Water Worries: The burden placed on Western producers

It is now up to the Federal Government to decide how to allocate water resources from the Colorado River Basin.

The seven states impacted were asked to come up with a new agreement with historic water low water levels in mind, but they could not come to an understanding. Six out of the seven states said California should make the cuts, but the Golden State argued that its water use was for agricultural purposes. The Bureau of Reclamation is expected to release its decision this spring, which has left many farmers worried about potential cuts.

Recent downpours have come as a blessing for farmers in California, but NASA says its unlikely that it will reverse the region’s decades long decline in water reserves.

Here is a comparison of Lake Oroville that NASA Earth shared on Twitter.

On the left, its what the body of water looked like on November 19th of last year, 36 percent at capacity. On the right, its what the lake looked like last month, being at 64 percent capacity, which is 111 percent of the historical average. But one scientist says this is the same case as in 2017. The excess water helps recharge the reserves, but then a hot and drought filled summer takes the resources away from producers.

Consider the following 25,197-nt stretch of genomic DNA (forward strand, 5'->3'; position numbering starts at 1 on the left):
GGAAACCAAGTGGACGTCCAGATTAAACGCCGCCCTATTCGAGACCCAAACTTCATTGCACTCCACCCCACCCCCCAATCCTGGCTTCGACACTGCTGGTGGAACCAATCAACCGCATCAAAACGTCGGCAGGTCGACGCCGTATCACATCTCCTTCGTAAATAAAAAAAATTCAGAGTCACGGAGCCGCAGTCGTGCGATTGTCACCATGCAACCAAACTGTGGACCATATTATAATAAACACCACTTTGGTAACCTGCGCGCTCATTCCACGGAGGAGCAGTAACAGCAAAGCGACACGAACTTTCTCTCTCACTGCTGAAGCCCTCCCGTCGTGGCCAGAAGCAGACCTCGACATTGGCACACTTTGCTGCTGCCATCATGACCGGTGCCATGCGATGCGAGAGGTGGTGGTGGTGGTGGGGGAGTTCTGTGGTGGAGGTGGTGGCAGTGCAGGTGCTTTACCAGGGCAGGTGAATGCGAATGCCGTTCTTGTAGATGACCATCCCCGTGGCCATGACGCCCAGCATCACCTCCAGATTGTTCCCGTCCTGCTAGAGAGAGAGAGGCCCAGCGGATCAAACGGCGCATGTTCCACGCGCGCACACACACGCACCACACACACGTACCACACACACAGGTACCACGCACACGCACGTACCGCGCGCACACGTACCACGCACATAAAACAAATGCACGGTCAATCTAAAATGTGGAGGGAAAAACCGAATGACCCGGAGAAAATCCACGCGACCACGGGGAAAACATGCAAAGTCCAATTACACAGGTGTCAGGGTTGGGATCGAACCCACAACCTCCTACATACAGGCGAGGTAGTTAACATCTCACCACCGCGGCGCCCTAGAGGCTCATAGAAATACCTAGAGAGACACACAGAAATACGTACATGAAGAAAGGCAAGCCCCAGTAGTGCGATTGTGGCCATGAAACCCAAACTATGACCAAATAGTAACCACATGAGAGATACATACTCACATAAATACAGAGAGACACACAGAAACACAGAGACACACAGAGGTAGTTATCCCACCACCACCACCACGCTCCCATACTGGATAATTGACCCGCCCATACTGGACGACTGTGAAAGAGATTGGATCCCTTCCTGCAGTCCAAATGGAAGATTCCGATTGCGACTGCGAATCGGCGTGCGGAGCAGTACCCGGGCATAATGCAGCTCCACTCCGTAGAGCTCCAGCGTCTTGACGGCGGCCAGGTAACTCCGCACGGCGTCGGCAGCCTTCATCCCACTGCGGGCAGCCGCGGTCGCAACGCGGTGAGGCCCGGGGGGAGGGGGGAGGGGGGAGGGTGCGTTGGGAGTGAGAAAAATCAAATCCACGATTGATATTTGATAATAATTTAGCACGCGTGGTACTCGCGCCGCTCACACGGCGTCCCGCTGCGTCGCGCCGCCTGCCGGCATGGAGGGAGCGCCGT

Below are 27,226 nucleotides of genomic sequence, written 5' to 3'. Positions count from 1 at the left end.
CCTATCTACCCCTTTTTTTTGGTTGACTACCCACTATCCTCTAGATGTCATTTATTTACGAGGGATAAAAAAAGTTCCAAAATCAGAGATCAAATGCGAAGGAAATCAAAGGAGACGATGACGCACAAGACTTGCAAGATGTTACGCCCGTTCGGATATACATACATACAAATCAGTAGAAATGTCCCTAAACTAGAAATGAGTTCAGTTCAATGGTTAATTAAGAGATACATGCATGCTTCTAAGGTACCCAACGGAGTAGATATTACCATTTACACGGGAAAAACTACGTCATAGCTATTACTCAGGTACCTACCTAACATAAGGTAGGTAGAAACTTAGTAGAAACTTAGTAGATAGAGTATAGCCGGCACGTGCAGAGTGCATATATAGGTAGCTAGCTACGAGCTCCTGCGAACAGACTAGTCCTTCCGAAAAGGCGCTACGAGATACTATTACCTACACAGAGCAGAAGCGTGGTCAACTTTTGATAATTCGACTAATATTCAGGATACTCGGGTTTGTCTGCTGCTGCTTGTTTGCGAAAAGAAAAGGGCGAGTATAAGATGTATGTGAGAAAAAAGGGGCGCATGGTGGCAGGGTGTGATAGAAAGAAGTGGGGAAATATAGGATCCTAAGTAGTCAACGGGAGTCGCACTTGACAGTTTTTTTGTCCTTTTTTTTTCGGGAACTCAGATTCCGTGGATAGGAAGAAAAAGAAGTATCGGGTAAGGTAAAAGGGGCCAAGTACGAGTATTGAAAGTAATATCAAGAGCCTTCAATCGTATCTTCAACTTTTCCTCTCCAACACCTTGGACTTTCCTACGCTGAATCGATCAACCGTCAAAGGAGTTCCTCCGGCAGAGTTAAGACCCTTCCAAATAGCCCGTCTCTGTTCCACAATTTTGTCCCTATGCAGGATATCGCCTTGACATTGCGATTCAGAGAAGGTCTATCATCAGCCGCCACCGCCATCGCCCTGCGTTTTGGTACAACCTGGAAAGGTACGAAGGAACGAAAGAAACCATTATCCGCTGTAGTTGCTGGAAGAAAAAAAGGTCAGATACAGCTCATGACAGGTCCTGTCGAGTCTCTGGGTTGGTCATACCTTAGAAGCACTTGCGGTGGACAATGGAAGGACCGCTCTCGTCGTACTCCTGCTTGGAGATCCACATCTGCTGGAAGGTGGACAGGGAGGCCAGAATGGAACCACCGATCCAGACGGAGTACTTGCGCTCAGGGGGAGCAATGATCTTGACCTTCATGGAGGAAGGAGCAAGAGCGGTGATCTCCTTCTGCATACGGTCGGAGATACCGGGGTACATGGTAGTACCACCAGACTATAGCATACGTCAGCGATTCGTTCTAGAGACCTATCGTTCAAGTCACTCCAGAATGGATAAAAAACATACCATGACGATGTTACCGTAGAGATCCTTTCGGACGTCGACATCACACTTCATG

Groundwater levels are running dry along the Klamath Basin and many think it is unlikely the Oregon Water Resources Department will step in.

Irrigators hope the department issues emergency drought permits, which would allow farmers to temporarily replace water from another source, such as a groundwater pump. But the department says the Klamath aquifer has been over appropriated and they do not want to exacerbate the situation. The Klamath Basin serves 200,000 acres of farmland in southern Oregon and northern California.


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